Be a Friend

Columns | Vienna Review | December 2010 / January 2011

"I hate this Facebook!" my friend said in a private message – although, of course, she was writing on Facebook. "Everything is so banal; all we do is rake over what’s happened in the past month. It’s just not enough."

"I know."

It wasn’t exactly a sensitive answer, almost insulting, in fact. But I simply had nothing else to say. At some point you have to ask yourself whether a friendship is worth fighting for. The answer is not simple and depends on the character of your friend as well as on the relationship. In my case, the person was worth it, but the relationship was not.

The beginnings of most friendships are the same: the basis is in spending time together, going out, whispering in the corner of the courtyard about the boys from the senior class. This is a high school friendship. Later, our friendships become more sincere. In a good friendship, conversation is a melody you never tire of listening to, because each day the music is reborn with few added notes that repaint its hue.

This one was a teenage friendship just emerging into adulthood when I left to finish my schooling in the United Sates. It was still based on spending innocuous time together, and after a nine months’ absence, I saw it gradually falling apart. I had known I was going to lose people, but with her, I believed, the situation would be different.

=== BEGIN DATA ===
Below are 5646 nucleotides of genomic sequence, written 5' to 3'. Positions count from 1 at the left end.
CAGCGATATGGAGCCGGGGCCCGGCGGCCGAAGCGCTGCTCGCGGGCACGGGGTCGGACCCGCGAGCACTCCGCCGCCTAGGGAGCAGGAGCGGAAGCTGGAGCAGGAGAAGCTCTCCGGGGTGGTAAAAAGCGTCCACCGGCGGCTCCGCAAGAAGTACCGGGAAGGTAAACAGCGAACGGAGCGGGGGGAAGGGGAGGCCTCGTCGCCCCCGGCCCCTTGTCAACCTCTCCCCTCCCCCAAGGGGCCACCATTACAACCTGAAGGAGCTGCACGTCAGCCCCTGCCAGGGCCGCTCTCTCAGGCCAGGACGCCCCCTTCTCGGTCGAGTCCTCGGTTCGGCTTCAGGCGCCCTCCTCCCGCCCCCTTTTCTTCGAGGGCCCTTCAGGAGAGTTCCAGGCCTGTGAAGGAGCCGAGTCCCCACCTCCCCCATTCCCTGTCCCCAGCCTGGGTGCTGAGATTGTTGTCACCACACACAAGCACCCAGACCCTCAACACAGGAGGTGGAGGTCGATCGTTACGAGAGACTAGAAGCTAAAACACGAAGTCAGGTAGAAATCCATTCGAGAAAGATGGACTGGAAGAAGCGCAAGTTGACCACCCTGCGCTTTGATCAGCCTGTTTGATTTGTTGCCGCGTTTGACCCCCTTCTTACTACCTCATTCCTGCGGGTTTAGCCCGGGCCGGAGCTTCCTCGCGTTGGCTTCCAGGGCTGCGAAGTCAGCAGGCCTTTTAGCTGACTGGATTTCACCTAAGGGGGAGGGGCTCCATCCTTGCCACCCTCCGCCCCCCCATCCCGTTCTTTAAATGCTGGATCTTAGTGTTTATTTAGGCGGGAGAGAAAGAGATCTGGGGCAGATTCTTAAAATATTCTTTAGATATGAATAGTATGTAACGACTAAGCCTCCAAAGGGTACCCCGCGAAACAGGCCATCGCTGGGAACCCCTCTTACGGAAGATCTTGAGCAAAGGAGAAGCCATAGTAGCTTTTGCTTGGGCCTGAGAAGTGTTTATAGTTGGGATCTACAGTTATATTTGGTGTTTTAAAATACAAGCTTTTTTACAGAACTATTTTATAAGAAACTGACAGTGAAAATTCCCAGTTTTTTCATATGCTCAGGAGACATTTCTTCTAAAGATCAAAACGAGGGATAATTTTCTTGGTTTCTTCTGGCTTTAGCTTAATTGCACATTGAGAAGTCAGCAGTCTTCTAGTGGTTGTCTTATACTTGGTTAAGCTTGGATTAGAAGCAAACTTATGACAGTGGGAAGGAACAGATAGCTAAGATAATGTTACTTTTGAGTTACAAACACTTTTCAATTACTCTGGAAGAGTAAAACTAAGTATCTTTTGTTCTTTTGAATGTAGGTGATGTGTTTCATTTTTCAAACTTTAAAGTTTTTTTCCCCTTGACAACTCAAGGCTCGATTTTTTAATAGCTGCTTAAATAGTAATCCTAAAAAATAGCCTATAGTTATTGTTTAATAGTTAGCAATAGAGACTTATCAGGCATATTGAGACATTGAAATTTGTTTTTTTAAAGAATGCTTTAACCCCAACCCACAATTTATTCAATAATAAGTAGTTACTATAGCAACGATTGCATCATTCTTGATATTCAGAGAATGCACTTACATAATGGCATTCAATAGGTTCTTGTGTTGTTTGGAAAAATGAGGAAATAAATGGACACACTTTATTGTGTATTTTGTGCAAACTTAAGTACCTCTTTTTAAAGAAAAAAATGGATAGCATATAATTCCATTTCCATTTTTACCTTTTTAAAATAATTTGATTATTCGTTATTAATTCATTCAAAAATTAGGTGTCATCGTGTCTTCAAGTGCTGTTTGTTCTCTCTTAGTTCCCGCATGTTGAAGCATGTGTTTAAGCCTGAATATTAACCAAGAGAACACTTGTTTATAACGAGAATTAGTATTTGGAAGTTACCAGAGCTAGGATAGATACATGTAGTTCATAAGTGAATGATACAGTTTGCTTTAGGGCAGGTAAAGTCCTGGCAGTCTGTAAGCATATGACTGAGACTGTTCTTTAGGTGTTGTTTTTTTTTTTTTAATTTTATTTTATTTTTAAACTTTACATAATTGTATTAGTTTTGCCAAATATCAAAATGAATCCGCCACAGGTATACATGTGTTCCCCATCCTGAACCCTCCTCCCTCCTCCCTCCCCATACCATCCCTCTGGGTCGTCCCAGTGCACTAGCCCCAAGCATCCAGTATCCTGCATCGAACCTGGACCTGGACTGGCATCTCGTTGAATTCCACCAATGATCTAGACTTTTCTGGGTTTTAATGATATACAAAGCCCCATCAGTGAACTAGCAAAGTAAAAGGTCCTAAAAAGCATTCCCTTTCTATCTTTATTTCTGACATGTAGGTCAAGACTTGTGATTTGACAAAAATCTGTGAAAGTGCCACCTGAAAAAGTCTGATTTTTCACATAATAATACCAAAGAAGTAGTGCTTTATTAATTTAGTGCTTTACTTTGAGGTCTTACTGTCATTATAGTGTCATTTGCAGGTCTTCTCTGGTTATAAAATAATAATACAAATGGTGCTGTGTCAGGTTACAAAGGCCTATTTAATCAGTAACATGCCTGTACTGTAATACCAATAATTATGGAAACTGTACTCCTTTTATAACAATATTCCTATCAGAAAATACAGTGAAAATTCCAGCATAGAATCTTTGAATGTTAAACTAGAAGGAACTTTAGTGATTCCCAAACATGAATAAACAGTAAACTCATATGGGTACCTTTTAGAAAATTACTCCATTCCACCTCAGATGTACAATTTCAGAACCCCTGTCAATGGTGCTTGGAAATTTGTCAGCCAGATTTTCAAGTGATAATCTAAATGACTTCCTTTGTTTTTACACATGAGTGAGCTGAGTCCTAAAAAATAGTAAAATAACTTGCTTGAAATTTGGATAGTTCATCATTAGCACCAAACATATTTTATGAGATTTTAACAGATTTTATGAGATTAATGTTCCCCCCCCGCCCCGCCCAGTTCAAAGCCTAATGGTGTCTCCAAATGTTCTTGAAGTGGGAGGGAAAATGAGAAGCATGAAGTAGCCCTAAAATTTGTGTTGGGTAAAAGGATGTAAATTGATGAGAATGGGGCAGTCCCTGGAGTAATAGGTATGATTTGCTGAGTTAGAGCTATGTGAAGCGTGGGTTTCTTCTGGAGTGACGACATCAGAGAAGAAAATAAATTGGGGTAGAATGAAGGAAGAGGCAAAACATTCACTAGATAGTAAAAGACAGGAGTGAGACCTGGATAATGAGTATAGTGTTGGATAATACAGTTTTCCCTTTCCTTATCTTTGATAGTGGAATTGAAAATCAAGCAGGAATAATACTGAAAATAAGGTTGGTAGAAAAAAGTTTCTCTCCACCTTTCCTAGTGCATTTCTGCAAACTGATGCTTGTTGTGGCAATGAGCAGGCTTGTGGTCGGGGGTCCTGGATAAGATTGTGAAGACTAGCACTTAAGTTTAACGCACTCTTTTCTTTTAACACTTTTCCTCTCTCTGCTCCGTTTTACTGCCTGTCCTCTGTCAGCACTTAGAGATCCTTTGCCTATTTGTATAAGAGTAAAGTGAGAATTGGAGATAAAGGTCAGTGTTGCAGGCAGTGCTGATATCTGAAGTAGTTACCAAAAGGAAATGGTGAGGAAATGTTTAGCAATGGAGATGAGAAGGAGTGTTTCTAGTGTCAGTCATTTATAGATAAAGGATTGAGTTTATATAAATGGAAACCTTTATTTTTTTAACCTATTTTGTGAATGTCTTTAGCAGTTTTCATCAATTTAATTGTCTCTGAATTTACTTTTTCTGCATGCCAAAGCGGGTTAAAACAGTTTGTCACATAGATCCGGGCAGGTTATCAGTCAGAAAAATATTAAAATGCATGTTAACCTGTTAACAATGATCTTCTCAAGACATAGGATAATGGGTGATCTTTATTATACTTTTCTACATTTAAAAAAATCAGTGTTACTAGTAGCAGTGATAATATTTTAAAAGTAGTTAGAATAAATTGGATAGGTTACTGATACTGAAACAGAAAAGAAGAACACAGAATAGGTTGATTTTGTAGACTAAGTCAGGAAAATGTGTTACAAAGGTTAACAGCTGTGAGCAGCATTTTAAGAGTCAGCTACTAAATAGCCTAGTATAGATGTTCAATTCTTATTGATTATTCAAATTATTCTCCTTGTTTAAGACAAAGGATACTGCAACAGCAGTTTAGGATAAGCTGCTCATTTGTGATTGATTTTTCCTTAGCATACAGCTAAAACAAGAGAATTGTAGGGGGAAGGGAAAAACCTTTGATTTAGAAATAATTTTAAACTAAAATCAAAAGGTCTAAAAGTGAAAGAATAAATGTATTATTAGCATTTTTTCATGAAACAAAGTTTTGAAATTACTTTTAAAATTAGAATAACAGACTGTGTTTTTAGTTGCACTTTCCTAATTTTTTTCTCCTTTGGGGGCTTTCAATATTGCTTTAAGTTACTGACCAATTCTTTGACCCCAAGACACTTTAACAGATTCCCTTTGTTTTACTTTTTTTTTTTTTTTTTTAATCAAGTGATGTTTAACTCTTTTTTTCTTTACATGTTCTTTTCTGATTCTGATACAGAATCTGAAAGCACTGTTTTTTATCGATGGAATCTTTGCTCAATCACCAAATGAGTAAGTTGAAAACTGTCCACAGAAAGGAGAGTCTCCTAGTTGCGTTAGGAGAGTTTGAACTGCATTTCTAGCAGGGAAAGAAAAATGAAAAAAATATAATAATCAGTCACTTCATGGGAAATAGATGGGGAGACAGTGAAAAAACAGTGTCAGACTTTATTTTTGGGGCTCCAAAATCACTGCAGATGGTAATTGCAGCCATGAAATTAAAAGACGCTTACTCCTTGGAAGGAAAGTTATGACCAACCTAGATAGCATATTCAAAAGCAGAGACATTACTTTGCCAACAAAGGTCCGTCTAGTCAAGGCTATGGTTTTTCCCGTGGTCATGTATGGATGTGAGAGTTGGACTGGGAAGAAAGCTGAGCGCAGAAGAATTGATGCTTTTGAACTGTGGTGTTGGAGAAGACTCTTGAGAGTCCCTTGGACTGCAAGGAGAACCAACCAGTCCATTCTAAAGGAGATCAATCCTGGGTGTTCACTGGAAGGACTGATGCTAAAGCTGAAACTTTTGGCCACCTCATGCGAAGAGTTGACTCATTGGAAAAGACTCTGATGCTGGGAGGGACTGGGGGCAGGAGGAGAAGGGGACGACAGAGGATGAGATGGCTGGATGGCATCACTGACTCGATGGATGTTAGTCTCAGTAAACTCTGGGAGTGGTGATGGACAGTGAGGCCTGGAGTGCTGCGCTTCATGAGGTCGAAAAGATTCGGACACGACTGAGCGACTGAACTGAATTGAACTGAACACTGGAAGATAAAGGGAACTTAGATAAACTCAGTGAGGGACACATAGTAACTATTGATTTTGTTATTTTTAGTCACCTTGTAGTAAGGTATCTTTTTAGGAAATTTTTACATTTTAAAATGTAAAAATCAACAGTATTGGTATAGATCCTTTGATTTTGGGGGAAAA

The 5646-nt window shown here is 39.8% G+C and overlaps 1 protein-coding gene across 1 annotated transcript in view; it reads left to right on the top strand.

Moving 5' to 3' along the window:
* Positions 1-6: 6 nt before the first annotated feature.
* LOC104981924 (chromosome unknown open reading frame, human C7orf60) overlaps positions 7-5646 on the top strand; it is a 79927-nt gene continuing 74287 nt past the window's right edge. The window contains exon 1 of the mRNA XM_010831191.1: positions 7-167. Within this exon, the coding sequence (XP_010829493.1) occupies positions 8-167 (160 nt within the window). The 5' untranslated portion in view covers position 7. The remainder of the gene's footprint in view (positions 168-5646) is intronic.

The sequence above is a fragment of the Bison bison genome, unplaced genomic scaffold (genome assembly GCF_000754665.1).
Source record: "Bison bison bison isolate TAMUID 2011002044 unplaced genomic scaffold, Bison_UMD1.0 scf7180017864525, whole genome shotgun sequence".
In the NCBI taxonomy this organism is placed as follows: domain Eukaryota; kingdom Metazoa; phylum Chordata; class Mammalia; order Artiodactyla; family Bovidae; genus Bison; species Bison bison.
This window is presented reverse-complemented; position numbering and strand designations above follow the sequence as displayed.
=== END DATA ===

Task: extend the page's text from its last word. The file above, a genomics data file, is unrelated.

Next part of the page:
I tried. I talked. I cried. But she thought it was just a crisis, a phase, assuring me everything would be back to normal in a couple of months. But when I moved to Austria, it was gone forever.

I am 20 years old, and I have just learned what friendship is not. And so also what it has to be – an understanding, a pleasure in companionship that transcends time.  Or even talk. It’s often the silences that make the real conversations between friends. Not the saying but the never-needing-to-say is what counts.

The only way to have a friend, I realized, is to be one.

Bojana Simeunovic 

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